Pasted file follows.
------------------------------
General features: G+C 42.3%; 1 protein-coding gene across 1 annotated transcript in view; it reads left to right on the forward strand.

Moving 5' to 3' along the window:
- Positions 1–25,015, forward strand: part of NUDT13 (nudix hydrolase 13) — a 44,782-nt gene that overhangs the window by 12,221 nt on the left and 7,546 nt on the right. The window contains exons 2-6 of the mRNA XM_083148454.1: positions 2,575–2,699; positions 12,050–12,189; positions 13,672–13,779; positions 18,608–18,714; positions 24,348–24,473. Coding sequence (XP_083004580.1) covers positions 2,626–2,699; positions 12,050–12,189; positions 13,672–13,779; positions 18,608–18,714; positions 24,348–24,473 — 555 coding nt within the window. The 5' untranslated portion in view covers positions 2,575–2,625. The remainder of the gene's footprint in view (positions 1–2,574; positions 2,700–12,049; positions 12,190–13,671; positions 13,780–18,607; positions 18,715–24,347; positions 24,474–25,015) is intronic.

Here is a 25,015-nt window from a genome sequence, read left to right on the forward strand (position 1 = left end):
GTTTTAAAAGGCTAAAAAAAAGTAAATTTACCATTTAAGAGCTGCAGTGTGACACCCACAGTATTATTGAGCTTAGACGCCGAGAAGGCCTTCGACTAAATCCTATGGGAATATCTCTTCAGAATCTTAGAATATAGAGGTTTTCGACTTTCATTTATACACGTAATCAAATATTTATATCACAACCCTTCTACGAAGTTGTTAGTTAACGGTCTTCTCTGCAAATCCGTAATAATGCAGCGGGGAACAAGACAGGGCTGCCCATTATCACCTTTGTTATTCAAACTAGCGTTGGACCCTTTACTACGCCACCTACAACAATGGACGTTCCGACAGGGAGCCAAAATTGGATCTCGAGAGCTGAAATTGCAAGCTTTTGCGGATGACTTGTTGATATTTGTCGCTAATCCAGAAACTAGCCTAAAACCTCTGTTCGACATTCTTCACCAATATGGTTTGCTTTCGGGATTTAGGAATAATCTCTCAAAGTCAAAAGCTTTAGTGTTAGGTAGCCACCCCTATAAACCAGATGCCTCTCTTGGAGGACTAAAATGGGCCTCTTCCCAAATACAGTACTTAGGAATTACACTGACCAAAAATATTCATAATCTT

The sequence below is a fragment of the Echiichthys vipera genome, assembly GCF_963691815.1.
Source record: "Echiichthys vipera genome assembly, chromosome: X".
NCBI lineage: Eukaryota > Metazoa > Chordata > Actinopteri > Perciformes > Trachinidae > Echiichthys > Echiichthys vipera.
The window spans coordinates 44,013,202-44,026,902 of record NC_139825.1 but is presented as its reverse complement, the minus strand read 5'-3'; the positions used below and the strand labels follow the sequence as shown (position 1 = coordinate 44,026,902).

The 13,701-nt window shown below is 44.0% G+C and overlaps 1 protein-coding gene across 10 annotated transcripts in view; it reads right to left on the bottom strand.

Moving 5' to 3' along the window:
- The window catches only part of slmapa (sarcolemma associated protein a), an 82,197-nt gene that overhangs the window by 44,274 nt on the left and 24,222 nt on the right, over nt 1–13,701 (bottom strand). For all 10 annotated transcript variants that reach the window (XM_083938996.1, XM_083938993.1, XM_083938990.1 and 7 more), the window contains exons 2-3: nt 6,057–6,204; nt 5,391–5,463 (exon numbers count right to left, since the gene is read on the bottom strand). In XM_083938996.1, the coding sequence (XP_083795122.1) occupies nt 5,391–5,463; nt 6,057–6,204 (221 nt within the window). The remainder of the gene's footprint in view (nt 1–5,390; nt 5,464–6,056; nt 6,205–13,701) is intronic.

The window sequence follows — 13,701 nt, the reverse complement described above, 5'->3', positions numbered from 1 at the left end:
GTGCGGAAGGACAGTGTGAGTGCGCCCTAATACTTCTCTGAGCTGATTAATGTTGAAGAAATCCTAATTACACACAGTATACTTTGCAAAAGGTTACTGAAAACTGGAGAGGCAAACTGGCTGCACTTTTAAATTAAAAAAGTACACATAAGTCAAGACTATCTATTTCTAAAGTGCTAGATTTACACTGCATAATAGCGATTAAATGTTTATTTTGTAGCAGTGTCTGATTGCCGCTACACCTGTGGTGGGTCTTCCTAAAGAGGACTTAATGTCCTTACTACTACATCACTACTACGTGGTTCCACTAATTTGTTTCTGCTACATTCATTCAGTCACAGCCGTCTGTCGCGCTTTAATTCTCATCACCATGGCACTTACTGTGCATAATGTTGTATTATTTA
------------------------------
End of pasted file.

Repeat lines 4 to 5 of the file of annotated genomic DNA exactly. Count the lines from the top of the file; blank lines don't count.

Here is a 25,015-nt window from a genome sequence, read left to right on the forward strand (position 1 = left end):
GTTTTAAAAGGCTAAAAAAAAGTAAATTTACCATTTAAGAGCTGCAGTGTGACACCCACAGTATTATTGAGCTTAGACGCCGAGAAGGCCTTCGACTAAATCCTATGGGAATATCTCTTCAGAATCTTAGAATATAGAGGTTTTCGACTTTCATTTATACACGTAATCAAATATTTATATCACAACCCTTCTACGAAGTTGTTAGTTAACGGTCTTCTCTGCAAATCCGTAATAATGCAGCGGGGAACAAGACAGGGCTGCCCATTATCACCTTTGTTATTCAAACTAGCGTTGGACCCTTTACTACGCCACCTACAACAATGGACGTTCCGACAGGGAGCCAAAATTGGATCTCGAGAGCTGAAATTGCAAGCTTTTGCGGATGACTTGTTGATATTTGTCGCTAATCCAGAAACTAGCCTAAAACCTCTGTTCGACATTCTTCACCAATATGGTTTGCTTTCGGGATTTAGGAATAATCTCTCAAAGTCAAAAGCTTTAGTGTTAGGTAGCCACCCCTATAAACCAGATGCCTCTCTTGGAGGACTAAAATGGGCCTCTTCCCAAATACAGTACTTAGGAATTACACTGACCAAAAATATTCATAATCTT